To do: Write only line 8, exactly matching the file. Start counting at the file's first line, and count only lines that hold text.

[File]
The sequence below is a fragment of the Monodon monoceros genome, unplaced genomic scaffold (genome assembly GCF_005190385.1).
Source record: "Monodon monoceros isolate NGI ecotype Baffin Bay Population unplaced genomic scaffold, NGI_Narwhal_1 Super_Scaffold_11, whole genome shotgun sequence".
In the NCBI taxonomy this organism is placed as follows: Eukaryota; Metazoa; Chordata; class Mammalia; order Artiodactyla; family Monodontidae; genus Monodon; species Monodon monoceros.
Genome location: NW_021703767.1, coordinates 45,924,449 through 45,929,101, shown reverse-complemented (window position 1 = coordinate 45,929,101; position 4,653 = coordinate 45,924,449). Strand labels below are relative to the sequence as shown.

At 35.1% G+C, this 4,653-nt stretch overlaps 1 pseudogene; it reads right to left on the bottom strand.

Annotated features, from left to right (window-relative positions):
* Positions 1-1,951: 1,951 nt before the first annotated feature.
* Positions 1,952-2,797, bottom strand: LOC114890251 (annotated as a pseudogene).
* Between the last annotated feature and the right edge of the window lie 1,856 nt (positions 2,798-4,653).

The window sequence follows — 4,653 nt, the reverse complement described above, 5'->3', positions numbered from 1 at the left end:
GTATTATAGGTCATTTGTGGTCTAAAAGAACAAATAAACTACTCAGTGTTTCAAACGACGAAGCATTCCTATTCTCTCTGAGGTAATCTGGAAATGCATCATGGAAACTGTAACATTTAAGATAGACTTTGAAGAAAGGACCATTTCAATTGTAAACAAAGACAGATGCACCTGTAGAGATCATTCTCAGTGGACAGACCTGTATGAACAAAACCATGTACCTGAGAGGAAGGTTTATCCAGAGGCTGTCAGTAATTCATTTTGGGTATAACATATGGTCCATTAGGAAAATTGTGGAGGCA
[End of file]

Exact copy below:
* Positions 1,952-2,797, bottom strand: LOC114890251 (annotated as a pseudogene).